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1.
PLoS One ; 17(3): e0266120, 2022.
Article in English | MEDLINE | ID: covidwho-1833645

ABSTRACT

INTRODUCTION: Despite the development of safe and highly efficacious COVID-19 vaccines, extensive barriers to vaccine deployment and uptake threaten the effectiveness of vaccines in controlling the pandemic. Notably, marginalization produces structural and social inequalities that render certain populations disproportionately vulnerable to COVID-19 incidence, morbidity, and mortality, and less likely to be vaccinated. The purpose of this scoping review is to provide a comprehensive overview of definitions/conceptualizations, elements, and determinants of COVID-19 vaccine hesitancy among marginalized populations in the U.S. and Canada. MATERIALS AND METHODS: The proposed scoping review follows the framework outlined by Arksey and O'Malley, and further developed by the Joanna Briggs Institute. It will comply with reporting guidelines from the Preferred Reporting Items for Systematic reviews and Meta-Analyses extension for Scoping Reviews (PRISMA-ScR). The overall research question is: What are the definitions/conceptualizations and factors associated with vaccine hesitancy in the context of COVID-19 vaccines among adults from marginalized populations in the U.S. and Canada. Search strategies will be developed using controlled vocabulary and selected keywords, and customized for relevant databases, in collaboration with a research librarian. The results will be analyzed and synthesized quantitatively (i.e., frequencies) and qualitatively (i.e., thematic analysis) in relation to the research questions, guided by a revised WHO Vaccine Hesitancy Matrix. DISCUSSION: This scoping review will contribute to honing and advancing the conceptualization of COVID-19 vaccine hesitancy and broader elements and determinants of underutilization of COVID-19 vaccination among marginalized populations, identify evidence gaps, and support recommendations for research and practice moving forward.


Subject(s)
COVID-19 Vaccines , COVID-19 , Adult , COVID-19/epidemiology , COVID-19/prevention & control , Canada/epidemiology , Humans , Systematic Reviews as Topic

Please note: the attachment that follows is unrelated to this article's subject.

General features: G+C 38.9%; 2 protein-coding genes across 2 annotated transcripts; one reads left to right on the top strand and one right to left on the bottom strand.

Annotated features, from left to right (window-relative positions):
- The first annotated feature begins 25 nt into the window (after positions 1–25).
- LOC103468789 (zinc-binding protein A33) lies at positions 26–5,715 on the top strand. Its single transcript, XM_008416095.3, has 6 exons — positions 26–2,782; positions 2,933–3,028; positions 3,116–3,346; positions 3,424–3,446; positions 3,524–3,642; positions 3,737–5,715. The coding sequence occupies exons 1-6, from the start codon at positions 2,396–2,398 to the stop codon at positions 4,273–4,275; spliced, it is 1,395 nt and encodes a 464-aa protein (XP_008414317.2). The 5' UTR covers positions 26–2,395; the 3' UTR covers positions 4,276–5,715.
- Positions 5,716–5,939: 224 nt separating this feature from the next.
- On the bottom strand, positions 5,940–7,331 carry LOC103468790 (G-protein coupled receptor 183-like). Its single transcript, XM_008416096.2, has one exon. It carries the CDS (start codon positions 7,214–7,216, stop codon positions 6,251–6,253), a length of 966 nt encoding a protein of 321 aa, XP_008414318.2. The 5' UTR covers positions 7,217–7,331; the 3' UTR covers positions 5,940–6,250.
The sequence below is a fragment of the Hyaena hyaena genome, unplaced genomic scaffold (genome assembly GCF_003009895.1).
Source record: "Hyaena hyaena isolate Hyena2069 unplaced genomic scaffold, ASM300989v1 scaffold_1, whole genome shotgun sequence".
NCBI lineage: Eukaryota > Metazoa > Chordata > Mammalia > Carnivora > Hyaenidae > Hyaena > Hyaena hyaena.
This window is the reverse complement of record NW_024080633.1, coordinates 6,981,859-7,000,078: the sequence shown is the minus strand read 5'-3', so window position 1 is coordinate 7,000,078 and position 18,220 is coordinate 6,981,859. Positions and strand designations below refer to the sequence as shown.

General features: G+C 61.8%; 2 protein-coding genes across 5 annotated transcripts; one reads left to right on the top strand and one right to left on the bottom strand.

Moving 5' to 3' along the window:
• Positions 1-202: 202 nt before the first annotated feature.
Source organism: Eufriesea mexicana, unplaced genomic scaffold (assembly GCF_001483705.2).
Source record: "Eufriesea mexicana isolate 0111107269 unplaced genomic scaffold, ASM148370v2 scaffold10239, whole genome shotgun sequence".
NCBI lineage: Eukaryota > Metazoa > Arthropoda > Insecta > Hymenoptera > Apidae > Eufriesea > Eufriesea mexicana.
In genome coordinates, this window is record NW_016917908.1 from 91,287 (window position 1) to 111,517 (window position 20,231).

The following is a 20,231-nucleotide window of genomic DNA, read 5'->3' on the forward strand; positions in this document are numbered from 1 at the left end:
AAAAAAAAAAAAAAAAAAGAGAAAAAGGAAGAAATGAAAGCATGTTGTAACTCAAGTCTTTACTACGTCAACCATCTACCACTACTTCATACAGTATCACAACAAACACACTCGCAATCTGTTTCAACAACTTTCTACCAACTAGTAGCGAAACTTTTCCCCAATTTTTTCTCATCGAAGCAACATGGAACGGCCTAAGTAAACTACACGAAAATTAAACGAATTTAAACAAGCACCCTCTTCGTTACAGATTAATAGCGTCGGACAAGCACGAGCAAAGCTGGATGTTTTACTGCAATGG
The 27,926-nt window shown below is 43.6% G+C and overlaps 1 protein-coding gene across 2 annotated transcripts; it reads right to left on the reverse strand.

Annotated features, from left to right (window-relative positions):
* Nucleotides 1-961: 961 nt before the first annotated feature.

2.
EuropePMC; 2022.
Preprint in English | EuropePMC | ID: ppcovidwho-330271

ABSTRACT

Introduction: Despite the development of safe and highly efficacious COVID-19 vaccines, extensive barriers to achieving optimal coverage threaten the effectiveness of vaccines in controlling the pandemic. Notably, marginalization produces structural and social inequalities that render certain populations disproportionately vulnerable to COVID-19 incidence, morbidity, and mortality, and less likely to be vaccinated. The purpose of this scoping review is to provide a comprehensive overview of definitions/conceptualizations, elements, and determinants of COVID-19 vaccine hesitancy among marginalized populations in the U.S. and Canada. Materials and Methods: The proposed scoping review follows the framework outlined by Arksey and O’Malley, and further developed by the Joanna Briggs Institute. It will comply with reporting guidelines from the Preferred Reporting Items for Systematic reviews and Meta-Analyses extension for Scoping Reviews (PRISMA-ScR). The overall research question is: What are the definitions/conceptualizations and factors associated with vaccine hesitancy in the context of COVID-19 vaccines among adults from marginalized populations in the U.S. and Canada. Search strategies will be developed using controlled vocabulary and selected keywords, and customized for relevant databases, in collaboration with a research librarian. The results will be analyzed and synthesized quantitatively (i.e., frequencies) and qualitatively (i.e., thematic analysis) in relation to the research questions, guided by a revised WHO Vaccine Hesitancy Matrix. Discussion: This scoping review will contribute to honing and advancing the conceptualization of COVID-19 vaccine hesitancy and broader elements and determinants of underutilization of COVID-19 vaccination among marginalized populations, identify evidence gaps, and support recommendations for research and practice moving forward.

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